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My dog ate weed – What should I do?

A grey dog lying next to marijuana leaves
(Image credit: Getty)

If you’re asking “My Dog Ate Weed - what should I do?” be assured that, while it’s an emergency situation, there are some things you can do to help. You should also know that having the best pet insurance will really help too.

Marijuana intoxication in dogs has become increasingly common as marijuana has become legal in more and more states.  Unfortunately, dogs seem to like the taste of marijuana and it’s not uncommon for a dog to raid their owner’s stash!  This is especially problematic because marijuana is toxic to dogs and severe intoxication can lead to a number of troubling symptoms including seizures, coma, and potentially even death.  If you know or even suspect that your dog has eaten marijuana, don’t wait.  Get help from your veterinarian right away.  With quick intervention and appropriate care, many dogs recover well from marijuana intoxication and do not have any long term adverse effects

Symptoms of marijuana intoxication

A dog ingesting marijuana is no laughing matter.  Ingesting large amounts or particularly potent strains of marijuana can lead to seizures, coma, and even death.  Other symptoms of marijuana intoxication can include:

  • Lethargy or somnolence
  • Hypothermia
  • Slow heart rate
  • Dribbling urine
  • Vomiting
  • Disorientation
  • Hypersalivation
  • Vocalization
  • Startles easily but quickly returns to a somnolent state

If you are unsure if your dog has ingested marijuana, your veterinarian can perform a drug test using a simple over the counter urine test kit from the human pharmacy.  If your dog tests positive for marijuana, this can help guide the treatment plan for your dog.

Take your dog to a veterinarian

The first step after your dog has ingested marijuana is to take your dog to a veterinarian for evaluation.  Tell your veterinarian right away that your dog has ingested marijuana.  Your veterinarian will not report you or judge you, and the process will go much smoother if your vet does not have to guess at the problem.  Your vet is only interested in helping your dog recover as quickly as possible!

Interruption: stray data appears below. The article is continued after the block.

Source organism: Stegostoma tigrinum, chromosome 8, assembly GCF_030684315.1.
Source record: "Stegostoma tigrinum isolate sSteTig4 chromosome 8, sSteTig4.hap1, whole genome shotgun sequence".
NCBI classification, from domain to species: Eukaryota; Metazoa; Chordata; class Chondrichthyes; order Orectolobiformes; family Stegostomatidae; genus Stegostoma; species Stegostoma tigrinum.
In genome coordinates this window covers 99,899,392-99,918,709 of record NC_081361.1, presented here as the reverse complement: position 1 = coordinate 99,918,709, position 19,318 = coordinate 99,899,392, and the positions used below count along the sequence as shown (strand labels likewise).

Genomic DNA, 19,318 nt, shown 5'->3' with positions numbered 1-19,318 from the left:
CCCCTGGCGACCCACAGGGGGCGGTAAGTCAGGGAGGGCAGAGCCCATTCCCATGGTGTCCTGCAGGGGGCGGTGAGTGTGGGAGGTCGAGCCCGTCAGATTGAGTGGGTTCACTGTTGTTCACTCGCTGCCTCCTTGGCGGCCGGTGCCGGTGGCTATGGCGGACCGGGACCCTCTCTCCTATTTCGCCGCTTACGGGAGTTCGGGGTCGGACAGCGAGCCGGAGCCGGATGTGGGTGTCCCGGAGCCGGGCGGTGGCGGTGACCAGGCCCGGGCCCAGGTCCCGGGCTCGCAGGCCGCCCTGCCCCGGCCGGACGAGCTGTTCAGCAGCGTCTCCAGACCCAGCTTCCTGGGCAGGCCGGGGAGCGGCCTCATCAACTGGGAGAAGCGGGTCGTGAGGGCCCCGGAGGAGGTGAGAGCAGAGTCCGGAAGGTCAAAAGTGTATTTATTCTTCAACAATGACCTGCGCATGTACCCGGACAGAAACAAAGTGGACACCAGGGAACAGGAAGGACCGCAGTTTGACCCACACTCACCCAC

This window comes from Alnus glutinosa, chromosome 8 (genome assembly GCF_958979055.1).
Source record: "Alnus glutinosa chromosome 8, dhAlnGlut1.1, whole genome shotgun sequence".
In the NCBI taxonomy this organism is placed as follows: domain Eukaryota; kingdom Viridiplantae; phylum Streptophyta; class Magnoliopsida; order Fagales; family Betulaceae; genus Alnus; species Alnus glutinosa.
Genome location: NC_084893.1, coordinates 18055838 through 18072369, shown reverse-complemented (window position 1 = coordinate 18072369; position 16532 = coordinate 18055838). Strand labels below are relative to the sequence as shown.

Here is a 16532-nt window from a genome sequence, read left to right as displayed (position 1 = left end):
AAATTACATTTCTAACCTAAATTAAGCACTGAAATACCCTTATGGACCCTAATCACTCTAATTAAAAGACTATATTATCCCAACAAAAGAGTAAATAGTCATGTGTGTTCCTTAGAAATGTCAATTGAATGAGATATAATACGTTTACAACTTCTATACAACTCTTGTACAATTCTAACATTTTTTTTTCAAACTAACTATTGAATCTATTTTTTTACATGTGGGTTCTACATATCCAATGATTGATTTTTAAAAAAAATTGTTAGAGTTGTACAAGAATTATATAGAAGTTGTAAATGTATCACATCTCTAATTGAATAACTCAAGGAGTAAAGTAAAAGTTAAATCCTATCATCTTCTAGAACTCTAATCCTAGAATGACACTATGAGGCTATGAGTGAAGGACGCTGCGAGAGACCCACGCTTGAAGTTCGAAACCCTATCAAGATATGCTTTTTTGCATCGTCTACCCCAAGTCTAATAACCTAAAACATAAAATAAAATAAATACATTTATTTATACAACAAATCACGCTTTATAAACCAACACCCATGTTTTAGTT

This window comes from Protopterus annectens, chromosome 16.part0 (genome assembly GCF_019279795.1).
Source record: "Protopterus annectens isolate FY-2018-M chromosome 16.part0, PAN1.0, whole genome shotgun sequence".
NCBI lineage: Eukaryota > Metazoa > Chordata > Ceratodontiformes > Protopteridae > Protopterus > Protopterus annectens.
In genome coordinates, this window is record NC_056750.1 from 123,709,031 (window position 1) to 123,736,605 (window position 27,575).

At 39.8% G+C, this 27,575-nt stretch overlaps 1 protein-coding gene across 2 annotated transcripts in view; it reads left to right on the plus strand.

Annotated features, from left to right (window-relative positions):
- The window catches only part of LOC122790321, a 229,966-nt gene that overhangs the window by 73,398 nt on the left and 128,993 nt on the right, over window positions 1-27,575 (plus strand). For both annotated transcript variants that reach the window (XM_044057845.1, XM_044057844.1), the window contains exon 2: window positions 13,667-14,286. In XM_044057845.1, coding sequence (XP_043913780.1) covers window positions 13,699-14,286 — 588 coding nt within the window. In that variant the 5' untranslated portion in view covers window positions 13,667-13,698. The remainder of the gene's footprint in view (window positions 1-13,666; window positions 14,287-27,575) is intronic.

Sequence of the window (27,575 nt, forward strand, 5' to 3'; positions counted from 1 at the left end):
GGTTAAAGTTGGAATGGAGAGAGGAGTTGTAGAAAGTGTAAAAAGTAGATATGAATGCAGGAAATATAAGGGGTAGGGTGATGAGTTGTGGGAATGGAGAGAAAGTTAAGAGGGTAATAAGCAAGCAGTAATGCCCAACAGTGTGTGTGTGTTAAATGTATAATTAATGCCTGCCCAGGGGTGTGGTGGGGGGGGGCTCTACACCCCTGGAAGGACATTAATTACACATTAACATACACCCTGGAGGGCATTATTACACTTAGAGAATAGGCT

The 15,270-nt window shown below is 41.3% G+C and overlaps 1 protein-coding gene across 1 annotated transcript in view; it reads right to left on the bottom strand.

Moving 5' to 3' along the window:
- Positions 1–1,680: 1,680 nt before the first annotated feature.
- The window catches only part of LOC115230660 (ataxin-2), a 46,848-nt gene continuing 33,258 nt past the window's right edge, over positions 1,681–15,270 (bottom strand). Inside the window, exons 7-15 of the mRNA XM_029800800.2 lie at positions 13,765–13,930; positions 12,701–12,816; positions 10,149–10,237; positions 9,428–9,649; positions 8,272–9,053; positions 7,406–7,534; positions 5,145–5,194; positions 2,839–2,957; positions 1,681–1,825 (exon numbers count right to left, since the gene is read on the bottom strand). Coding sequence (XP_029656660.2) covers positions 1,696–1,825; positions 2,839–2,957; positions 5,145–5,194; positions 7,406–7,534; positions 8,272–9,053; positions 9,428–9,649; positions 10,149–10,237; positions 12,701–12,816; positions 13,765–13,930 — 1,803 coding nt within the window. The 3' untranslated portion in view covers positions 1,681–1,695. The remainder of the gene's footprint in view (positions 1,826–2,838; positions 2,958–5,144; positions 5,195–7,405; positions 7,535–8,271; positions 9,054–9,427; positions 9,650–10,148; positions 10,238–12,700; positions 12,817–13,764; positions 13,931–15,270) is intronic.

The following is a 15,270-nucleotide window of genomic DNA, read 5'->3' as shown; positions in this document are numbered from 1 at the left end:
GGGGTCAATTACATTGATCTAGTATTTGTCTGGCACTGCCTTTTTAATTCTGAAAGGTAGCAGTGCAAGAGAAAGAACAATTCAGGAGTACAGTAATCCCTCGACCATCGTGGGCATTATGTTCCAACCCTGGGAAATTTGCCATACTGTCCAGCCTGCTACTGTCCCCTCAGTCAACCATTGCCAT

If your dog ingested marijuana recently, your veterinarian may be able to induce vomiting to remove the marijuana from your dog’s stomach before it causes any ill effects.  But if your dog is already displaying symptoms of marijuana intoxication, it is too late to make him vomit.  Your vet may use activated charcoal, which binds to the marijuana in your dog’s GI tract and prevents it from being absorbed.  Your vet may also suggest hospitalizing him for the day for monitoring and so that medications can be administered if needed.  Medications commonly used in cases of marijuana intoxication include anti-emetics to stop vomiting, anticonvulsants to manage seizures, and benzodiazepines to manage agitation.  In severe cases, intravenous lipid therapy may be used to bind toxins in the blood and help speed recovery.  

Recovering at home